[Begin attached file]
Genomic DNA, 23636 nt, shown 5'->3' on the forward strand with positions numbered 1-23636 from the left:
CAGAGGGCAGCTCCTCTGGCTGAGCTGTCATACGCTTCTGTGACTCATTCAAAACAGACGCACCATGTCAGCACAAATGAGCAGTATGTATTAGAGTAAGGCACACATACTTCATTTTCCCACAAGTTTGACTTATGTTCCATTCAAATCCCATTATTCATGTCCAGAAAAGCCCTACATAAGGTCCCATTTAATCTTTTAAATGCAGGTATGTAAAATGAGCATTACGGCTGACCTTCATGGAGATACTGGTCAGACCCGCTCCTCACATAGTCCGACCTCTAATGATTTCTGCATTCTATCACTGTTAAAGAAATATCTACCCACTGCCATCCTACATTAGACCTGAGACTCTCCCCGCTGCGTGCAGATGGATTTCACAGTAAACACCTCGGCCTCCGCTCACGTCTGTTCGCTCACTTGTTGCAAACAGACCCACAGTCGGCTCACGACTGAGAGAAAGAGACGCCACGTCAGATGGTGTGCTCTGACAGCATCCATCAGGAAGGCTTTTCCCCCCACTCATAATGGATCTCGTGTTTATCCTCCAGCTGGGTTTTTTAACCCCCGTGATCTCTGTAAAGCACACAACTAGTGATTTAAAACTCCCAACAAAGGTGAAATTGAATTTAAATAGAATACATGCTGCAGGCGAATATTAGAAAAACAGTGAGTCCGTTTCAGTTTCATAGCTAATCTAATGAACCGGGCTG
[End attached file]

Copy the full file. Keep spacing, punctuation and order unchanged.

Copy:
Genomic DNA, 23636 nt, shown 5'->3' on the forward strand with positions numbered 1-23636 from the left:
CAGAGGGCAGCTCCTCTGGCTGAGCTGTCATACGCTTCTGTGACTCATTCAAAACAGACGCACCATGTCAGCACAAATGAGCAGTATGTATTAGAGTAAGGCACACATACTTCATTTTCCCACAAGTTTGACTTATGTTCCATTCAAATCCCATTATTCATGTCCAGAAAAGCCCTACATAAGGTCCCATTTAATCTTTTAAATGCAGGTATGTAAAATGAGCATTACGGCTGACCTTCATGGAGATACTGGTCAGACCCGCTCCTCACATAGTCCGACCTCTAATGATTTCTGCATTCTATCACTGTTAAAGAAATATCTACCCACTGCCATCCTACATTAGACCTGAGACTCTCCCCGCTGCGTGCAGATGGATTTCACAGTAAACACCTCGGCCTCCGCTCACGTCTGTTCGCTCACTTGTTGCAAACAGACCCACAGTCGGCTCACGACTGAGAGAAAGAGACGCCACGTCAGATGGTGTGCTCTGACAGCATCCATCAGGAAGGCTTTTCCCCCCACTCATAATGGATCTCGTGTTTATCCTCCAGCTGGGTTTTTTAACCCCCGTGATCTCTGTAAAGCACACAACTAGTGATTTAAAACTCCCAACAAAGGTGAAATTGAATTTAAATAGAATACATGCTGCAGGCGAATATTAGAAAAACAGTGAGTCCGTTTCAGTTTCATAGCTAATCTAATGAACCGGGCTG